Stress- and treatment-induced elevations of cortisol levels associated with impaired declarative memory in healthy adults

Life Sci. 1996;58(17):1475-83. doi: 10.1016/0024-3205(96)00118-x.


Two studies investigated the association between cortisol levels and memory performance in healthy adults. In a first study, 13 subjects were exposed to a brief psychosocial laboratory stress ("Trier Social Stress Test") with a subsequent test of declarative memory performance. Results indicated a significant negative relationship between stress-induced cortisol levels and performance in the memory task, i.e. subjects with high cortisol response to the stressor showed poorer memory performance. In a second experiment it was investigated if cortisol, alone, i.e. independent of psychological stress, would also impair memory function. In this study, 40 healthy subjects received either 10 mg cortisol or placebo orally. One hour later they were tested for procedural and declarative memory and spatial thinking. Subjects who received cortisol showed impaired performance in the declarative memory and spatial thinking tasks but not in the procedural memory task. From these results we conclude that in healthy adults elevated free cortisol levels are associated with impaired memory function.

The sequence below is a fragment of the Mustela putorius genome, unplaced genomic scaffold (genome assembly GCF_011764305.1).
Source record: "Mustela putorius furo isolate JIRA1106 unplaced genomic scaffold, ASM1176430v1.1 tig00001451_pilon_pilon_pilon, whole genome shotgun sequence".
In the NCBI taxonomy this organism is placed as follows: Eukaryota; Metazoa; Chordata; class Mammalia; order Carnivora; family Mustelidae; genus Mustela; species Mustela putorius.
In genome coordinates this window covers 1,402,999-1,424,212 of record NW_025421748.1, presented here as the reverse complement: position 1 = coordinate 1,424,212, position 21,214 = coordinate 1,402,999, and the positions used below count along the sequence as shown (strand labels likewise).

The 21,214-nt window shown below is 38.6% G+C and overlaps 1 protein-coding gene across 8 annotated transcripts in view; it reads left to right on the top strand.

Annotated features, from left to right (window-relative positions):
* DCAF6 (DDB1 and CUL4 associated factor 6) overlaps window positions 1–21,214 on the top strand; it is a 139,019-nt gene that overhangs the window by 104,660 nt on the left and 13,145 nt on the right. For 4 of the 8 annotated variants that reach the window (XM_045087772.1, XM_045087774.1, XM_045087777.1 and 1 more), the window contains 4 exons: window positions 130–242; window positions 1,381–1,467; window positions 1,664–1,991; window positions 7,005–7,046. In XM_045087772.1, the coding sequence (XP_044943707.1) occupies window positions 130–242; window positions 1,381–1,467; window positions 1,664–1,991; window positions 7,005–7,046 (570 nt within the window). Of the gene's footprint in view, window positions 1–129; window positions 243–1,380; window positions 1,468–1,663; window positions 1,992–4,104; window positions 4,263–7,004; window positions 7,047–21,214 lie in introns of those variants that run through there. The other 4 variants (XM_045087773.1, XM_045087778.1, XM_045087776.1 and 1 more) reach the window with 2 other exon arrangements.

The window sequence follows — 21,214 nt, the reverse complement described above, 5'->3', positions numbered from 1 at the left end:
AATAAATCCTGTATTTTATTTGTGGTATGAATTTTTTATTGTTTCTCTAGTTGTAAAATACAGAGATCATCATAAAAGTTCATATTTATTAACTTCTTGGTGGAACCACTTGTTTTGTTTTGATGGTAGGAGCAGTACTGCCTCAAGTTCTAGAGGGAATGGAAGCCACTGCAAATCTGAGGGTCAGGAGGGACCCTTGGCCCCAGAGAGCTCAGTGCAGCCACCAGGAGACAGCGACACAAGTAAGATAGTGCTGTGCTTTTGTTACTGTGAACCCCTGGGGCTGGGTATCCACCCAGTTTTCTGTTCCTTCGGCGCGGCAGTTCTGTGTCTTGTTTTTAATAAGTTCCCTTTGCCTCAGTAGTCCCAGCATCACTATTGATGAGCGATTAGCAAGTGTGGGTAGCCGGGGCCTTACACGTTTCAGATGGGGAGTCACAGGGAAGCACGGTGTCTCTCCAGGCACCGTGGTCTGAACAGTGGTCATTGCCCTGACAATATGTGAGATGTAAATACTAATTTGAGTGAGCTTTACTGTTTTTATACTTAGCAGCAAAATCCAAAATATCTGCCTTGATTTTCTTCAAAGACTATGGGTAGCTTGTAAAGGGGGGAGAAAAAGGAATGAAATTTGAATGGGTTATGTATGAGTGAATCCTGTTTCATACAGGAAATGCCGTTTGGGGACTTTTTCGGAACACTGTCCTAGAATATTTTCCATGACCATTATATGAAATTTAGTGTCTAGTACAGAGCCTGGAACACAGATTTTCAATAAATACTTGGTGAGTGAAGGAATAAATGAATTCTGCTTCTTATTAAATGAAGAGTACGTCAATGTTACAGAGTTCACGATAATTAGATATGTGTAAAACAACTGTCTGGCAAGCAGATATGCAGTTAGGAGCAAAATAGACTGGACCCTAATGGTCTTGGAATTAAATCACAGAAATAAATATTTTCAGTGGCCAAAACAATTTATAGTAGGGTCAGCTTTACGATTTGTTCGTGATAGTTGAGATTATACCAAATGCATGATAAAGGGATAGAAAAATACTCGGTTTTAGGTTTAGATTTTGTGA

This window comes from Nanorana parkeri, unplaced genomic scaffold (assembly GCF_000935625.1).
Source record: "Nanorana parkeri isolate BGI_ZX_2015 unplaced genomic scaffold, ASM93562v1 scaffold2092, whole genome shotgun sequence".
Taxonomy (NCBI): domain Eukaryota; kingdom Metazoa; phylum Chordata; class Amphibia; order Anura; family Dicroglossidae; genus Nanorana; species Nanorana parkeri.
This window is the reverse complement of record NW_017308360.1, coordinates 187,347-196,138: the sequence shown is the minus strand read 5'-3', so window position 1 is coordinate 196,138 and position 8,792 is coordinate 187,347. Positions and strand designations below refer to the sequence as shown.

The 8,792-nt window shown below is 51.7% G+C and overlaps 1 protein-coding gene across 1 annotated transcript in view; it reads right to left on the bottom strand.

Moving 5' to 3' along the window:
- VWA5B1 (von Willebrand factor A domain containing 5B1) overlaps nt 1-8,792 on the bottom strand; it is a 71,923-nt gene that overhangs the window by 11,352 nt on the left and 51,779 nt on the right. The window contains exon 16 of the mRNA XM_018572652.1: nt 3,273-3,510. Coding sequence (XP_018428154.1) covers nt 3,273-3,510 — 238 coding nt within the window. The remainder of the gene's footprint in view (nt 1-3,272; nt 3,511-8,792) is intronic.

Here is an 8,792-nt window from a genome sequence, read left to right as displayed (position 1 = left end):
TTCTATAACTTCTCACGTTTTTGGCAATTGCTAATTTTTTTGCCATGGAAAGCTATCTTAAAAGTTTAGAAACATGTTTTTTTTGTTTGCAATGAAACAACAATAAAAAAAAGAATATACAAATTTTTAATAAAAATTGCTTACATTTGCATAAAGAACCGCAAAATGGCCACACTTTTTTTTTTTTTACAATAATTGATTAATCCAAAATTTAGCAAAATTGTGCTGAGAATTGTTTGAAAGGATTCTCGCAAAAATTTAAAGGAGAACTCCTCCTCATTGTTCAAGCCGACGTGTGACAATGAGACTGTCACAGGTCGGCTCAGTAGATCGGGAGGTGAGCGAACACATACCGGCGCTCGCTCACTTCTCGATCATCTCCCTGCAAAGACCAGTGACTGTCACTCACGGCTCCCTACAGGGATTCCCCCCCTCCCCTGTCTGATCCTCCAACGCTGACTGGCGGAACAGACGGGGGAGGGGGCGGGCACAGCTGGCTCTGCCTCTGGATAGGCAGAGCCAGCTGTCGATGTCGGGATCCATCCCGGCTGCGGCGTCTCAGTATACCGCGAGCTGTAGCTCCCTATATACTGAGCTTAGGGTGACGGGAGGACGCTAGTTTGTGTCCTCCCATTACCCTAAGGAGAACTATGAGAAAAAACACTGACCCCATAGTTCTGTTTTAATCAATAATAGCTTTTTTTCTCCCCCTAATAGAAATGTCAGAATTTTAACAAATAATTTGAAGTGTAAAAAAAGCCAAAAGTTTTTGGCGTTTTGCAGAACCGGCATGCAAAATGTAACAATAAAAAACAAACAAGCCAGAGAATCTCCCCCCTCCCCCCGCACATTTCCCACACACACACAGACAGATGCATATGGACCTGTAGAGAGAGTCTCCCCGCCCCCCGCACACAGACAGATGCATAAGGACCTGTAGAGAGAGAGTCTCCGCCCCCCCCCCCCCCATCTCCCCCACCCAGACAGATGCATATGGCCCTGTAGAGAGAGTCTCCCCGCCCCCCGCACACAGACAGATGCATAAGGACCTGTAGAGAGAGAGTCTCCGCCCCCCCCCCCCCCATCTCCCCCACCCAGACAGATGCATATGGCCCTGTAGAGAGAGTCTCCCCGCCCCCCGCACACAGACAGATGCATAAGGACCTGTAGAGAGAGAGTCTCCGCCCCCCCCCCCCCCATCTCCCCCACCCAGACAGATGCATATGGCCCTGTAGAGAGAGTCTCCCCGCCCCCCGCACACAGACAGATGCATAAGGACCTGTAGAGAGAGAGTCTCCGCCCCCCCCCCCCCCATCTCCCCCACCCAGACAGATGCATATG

Publication types

  • Clinical Trial
  • Randomized Controlled Trial

MeSH terms

  • Adult
  • Female
  • Humans
  • Hydrocortisone / metabolism*
  • Male
  • Memory Disorders / metabolism*
  • Reference Values
  • Saliva / metabolism
  • Stress, Psychological / metabolism*
  • Task Performance and Analysis


  • Hydrocortisone